Money Basics: What is a bond?

Welcome to Money Basics, Yahoo Finance’s new personal finance series offering quick explanations for some of the most important terms involving your money.

When a corporation or government needs to borrow a lot of money, where does it go to for a loan? Well, unlike the average person who can go to a bank and apply for a loan, large organizations like governments and corporations often issue bonds to cover the costs.

When you buy a bond, you are essentially loaning money to the entity that issued the bond. The company or organization promises to pay you back the total value of the loan, plus interest which gets paid out over the course of the loan, often yearly or semi-annually. When the bond reaches its maturity date, the issuer pays the holder the face value of the note.

Bonds are loans, or IOUs in which you loan money to a company, a city, the government—and get paid back with interest.

Bonds have been around for a very long time. The oldest known bond dates back to 2400 B.C. in what was the ancient civilization of Mesopotamia. Today, when a corporation wants to build a new office, refinance, or undertake an expensive business venture, it can issue bonds to cover the costs. Cities also issue bonds, commonly known as municipal bonds, in order to cover costs for projects such as building roads, bridges and schools.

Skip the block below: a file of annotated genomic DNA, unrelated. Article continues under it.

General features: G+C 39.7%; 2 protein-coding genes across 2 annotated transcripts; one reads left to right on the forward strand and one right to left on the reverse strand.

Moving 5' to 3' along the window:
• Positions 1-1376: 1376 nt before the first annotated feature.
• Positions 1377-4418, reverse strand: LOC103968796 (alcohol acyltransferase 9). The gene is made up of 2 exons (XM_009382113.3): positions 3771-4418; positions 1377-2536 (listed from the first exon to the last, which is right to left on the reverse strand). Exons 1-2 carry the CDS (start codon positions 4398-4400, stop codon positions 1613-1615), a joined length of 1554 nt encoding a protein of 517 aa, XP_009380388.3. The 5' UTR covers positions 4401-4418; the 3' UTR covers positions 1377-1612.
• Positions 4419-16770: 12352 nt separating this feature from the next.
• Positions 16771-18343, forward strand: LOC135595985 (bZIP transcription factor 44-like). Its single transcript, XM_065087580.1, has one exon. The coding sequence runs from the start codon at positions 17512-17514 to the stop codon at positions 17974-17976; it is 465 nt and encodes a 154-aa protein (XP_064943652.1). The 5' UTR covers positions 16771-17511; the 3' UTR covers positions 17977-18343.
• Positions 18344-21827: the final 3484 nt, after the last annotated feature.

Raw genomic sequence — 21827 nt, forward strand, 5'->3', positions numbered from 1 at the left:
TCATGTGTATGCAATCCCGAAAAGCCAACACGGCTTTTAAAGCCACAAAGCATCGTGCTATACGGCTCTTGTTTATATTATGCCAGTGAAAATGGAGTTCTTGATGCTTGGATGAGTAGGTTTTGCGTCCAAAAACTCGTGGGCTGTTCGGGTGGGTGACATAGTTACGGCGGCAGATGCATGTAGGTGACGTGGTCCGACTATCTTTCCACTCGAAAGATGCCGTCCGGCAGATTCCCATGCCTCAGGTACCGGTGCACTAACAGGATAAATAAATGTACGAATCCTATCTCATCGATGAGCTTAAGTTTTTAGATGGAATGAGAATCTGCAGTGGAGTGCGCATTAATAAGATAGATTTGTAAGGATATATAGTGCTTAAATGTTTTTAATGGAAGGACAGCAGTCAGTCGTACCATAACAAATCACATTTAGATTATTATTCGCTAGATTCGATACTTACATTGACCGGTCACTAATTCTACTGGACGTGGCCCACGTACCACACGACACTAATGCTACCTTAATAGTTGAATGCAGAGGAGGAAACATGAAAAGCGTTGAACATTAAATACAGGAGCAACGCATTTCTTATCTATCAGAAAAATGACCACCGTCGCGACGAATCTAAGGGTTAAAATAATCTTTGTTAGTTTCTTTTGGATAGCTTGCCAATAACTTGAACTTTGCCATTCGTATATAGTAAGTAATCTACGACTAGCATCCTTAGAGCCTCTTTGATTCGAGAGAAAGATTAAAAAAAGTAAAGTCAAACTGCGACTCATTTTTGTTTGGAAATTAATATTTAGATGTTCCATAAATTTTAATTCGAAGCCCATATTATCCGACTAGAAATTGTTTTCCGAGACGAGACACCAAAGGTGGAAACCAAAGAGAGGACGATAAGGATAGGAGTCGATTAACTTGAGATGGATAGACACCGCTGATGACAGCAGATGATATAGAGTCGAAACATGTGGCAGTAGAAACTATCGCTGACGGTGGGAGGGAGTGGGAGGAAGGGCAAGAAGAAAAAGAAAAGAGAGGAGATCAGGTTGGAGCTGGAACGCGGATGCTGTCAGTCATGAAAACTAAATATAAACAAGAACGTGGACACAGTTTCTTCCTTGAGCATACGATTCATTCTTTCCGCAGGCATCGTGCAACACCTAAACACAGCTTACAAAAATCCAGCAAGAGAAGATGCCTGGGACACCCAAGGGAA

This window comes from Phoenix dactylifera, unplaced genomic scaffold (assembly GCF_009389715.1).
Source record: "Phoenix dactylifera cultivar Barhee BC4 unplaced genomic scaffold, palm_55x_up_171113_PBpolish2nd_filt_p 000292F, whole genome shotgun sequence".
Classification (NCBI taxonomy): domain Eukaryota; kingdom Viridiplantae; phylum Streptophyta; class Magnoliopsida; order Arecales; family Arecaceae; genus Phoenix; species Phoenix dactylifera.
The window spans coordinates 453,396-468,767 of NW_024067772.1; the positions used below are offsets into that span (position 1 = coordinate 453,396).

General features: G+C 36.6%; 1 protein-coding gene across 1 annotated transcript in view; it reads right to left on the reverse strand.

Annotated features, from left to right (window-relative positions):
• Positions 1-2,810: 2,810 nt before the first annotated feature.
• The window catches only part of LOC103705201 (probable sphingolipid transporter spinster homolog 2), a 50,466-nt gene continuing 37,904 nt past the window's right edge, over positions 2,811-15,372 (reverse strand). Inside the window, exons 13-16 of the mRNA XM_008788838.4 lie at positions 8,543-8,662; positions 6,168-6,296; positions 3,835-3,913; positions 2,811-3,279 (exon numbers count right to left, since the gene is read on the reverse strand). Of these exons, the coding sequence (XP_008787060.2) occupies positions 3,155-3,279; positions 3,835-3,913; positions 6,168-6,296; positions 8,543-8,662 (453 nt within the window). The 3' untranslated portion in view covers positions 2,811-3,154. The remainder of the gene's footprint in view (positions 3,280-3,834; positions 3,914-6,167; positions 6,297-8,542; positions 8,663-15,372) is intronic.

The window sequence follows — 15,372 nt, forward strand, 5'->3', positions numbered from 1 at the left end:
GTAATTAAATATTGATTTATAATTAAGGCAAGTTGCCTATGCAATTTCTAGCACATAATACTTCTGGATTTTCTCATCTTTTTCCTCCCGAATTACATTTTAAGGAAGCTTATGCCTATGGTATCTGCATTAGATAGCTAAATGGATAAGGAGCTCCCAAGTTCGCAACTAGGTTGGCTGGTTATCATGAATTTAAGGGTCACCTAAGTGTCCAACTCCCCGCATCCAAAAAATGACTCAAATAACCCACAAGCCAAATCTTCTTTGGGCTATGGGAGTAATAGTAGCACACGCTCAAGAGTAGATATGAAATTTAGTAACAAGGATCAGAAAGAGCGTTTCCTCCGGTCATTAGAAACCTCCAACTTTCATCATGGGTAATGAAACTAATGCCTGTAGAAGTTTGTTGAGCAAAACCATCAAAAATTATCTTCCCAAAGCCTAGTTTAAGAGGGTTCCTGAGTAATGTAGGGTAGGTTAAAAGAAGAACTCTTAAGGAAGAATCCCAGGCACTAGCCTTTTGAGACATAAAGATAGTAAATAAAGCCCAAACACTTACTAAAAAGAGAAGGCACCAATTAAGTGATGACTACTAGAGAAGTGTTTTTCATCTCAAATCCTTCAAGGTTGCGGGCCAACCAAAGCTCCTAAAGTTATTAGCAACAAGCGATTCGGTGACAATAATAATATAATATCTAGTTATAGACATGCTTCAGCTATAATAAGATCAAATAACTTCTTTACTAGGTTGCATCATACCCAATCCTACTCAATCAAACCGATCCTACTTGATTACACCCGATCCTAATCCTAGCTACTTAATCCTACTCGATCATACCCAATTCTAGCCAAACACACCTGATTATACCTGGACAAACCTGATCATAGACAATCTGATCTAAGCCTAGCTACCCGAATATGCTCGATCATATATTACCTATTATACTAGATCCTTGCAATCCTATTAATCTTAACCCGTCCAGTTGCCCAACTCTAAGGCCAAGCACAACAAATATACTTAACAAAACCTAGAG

The interest on a bond is called the yield, or coupon rate. Bonds can be a way to regularly earn a fixed amount of money without a lot of risk. Even if the issuer of the bond goes bankrupt or out of business, it is still obligated to pay back the value of its bonds. Stockholders and other investors don’t have that same level of security. Many bonds are publicly traded on exchanges. Understanding bonds is a good step toward building your finances.

More from Money Basics:

• What is APR?
• What’s your net worth?
• What’s the Dow Jones?
What’s the NASDAQ?
• What is a credit report anyway?
What is a stock?